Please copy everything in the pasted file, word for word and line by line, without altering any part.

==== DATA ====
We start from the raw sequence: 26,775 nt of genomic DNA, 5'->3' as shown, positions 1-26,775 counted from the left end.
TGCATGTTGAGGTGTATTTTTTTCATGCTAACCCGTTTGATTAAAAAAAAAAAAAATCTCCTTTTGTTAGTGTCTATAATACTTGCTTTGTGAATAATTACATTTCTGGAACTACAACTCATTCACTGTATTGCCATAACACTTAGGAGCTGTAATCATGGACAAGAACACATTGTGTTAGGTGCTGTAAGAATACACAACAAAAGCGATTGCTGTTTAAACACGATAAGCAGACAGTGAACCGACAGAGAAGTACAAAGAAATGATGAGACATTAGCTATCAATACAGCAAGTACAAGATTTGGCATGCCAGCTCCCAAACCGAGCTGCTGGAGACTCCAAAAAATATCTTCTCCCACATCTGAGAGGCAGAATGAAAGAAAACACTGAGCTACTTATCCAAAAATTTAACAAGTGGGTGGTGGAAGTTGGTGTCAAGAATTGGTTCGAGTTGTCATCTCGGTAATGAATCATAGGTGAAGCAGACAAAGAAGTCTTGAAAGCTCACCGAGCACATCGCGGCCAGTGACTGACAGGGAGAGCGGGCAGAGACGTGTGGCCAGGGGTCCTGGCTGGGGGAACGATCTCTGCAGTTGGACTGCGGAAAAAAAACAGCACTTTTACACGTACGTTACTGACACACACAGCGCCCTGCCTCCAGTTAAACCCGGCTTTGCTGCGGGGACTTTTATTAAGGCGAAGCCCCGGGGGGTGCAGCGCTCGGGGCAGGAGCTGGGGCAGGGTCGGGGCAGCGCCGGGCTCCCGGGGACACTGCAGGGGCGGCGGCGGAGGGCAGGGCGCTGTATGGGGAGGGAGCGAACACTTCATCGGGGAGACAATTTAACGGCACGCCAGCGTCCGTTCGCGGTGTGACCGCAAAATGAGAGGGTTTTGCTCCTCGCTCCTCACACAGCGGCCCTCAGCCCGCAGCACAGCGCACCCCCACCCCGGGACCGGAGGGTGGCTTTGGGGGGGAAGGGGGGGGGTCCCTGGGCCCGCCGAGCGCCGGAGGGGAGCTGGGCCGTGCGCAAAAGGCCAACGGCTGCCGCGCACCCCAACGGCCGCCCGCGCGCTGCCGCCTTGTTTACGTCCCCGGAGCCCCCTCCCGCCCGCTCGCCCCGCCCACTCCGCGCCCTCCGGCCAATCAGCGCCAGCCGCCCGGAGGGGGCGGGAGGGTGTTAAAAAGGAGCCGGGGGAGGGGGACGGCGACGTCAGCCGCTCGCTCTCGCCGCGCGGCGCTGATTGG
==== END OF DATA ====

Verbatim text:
We start from the raw sequence: 26,775 nt of genomic DNA, 5'->3' as shown, positions 1-26,775 counted from the left end.
TGCATGTTGAGGTGTATTTTTTTCATGCTAACCCGTTTGATTAAAAAAAAAAAAAATCTCCTTTTGTTAGTGTCTATAATACTTGCTTTGTGAATAATTACATTTCTGGAACTACAACTCATTCACTGTATTGCCATAACACTTAGGAGCTGTAATCATGGACAAGAACACATTGTGTTAGGTGCTGTAAGAATACACAACAAAAGCGATTGCTGTTTAAACACGATAAGCAGACAGTGAACCGACAGAGAAGTACAAAGAAATGATGAGACATTAGCTATCAATACAGCAAGTACAAGATTTGGCATGCCAGCTCCCAAACCGAGCTGCTGGAGACTCCAAAAAATATCTTCTCCCACATCTGAGAGGCAGAATGAAAGAAAACACTGAGCTACTTATCCAAAAATTTAACAAGTGGGTGGTGGAAGTTGGTGTCAAGAATTGGTTCGAGTTGTCATCTCGGTAATGAATCATAGGTGAAGCAGACAAAGAAGTCTTGAAAGCTCACCGAGCACATCGCGGCCAGTGACTGACAGGGAGAGCGGGCAGAGACGTGTGGCCAGGGGTCCTGGCTGGGGGAACGATCTCTGCAGTTGGACTGCGGAAAAAAAACAGCACTTTTACACGTACGTTACTGACACACACAGCGCCCTGCCTCCAGTTAAACCCGGCTTTGCTGCGGGGACTTTTATTAAGGCGAAGCCCCGGGGGGTGCAGCGCTCGGGGCAGGAGCTGGGGCAGGGTCGGGGCAGCGCCGGGCTCCCGGGGACACTGCAGGGGCGGCGGCGGAGGGCAGGGCGCTGTATGGGGAGGGAGCGAACACTTCATCGGGGAGACAATTTAACGGCACGCCAGCGTCCGTTCGCGGTGTGACCGCAAAATGAGAGGGTTTTGCTCCTCGCTCCTCACACAGCGGCCCTCAGCCCGCAGCACAGCGCACCCCCACCCCGGGACCGGAGGGTGGCTTTGGGGGGGAAGGGGGGGGGTCCCTGGGCCCGCCGAGCGCCGGAGGGGAGCTGGGCCGTGCGCAAAAGGCCAACGGCTGCCGCGCACCCCAACGGCCGCCCGCGCGCTGCCGCCTTGTTTACGTCCCCGGAGCCCCCTCCCGCCCGCTCGCCCCGCCCACTCCGCGCCCTCCGGCCAATCAGCGCCAGCCGCCCGGAGGGGGCGGGAGGGTGTTAAAAAGGAGCCGGGGGAGGGGGACGGCGACGTCAGCCGCTCGCTCTCGCCGCGCGGCGCTGATTGG